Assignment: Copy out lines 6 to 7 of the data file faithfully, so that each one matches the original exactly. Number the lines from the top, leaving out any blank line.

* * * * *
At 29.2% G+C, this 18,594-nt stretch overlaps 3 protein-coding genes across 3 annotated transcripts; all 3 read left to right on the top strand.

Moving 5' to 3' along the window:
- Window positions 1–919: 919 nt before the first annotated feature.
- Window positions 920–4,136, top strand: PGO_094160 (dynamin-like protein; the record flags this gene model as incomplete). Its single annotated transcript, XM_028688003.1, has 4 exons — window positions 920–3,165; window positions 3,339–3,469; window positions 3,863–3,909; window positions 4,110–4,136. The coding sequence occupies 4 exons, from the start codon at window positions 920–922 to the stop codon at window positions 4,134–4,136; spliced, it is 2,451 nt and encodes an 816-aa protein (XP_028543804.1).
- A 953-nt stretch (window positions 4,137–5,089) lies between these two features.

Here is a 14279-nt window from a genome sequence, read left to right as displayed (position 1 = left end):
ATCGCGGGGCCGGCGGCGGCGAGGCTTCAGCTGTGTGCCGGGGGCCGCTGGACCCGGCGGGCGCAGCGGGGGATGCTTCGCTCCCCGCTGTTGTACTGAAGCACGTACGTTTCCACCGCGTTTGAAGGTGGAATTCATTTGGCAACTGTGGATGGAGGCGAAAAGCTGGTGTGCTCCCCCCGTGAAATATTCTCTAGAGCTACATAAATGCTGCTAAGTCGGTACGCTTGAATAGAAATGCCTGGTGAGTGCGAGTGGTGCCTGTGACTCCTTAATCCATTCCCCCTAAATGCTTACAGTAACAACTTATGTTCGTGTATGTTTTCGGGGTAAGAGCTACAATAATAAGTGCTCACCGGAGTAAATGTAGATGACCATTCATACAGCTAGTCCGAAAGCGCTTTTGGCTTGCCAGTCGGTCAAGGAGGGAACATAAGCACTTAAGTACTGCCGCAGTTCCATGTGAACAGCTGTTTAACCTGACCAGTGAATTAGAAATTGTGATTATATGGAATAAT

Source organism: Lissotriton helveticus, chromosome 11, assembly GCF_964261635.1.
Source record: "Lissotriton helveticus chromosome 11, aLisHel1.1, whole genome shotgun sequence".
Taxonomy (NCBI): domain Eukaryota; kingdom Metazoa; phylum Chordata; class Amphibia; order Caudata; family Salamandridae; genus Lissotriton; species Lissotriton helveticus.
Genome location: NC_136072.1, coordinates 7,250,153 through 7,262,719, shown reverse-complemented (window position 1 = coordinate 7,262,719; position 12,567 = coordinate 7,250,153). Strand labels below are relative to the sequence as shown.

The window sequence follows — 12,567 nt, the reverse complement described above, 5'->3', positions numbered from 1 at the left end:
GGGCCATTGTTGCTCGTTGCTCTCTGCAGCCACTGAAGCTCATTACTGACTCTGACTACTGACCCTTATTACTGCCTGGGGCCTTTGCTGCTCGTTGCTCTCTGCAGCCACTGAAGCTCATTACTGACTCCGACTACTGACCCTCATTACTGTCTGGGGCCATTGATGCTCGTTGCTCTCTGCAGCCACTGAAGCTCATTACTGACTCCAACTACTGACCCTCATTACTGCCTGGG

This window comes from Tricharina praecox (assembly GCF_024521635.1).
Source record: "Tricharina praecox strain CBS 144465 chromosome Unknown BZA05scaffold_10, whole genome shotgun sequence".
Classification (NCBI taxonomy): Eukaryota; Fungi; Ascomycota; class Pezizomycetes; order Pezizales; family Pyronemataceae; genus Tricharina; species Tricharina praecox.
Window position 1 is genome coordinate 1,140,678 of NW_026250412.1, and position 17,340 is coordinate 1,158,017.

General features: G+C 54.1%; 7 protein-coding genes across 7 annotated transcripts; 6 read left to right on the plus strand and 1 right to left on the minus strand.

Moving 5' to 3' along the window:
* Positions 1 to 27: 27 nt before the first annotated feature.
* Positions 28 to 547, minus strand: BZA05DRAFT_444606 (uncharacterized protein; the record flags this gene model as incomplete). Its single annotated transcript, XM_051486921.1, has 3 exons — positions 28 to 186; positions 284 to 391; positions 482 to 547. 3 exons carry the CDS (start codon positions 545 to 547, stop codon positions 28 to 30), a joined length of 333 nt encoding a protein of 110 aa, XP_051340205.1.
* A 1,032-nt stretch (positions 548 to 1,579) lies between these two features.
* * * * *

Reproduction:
Here is a 14279-nt window from a genome sequence, read left to right as displayed (position 1 = left end):
ATCGCGGGGCCGGCGGCGGCGAGGCTTCAGCTGTGTGCCGGGGGCCGCTGGACCCGGCGGGCGCAGCGGGGGATGCTTCGCTCCCCGCTGTTGTACTGAAGCACGTACGTTTCCACCGCGTTTGAAGGTGGAATTCATTTGGCAACTGTGGATGGAGGCGAAAAGCTGGTGTGCTCCCCCCGTGAAATATTCTCTAGAGCTACATAAATGCTGCTAAGTCGGTACGCTTGAATAGAAATGCCTGGTGAGTGCGAGTGGTGCCTGTGACTCCTTAATCCATTCCCCCTAAATGCTTACAGTAACAACTTATGTTCGTGTATGTTTTCGGGGTAAGAGCTACAATAATAAGTGCTCACCGGAGTAAATGTAGATGACCATTCATACAGCTAGTCCGAAAGCGCTTTTGGCTTGCCAGTCGGTCAAGGAGGGAACATAAGCACTTAAGTACTGCCGCAGTTCCATGTGAACAGCTGTTTAACCTGACCAGTGAATTAGAAATTGTGATTATATGGAATAAT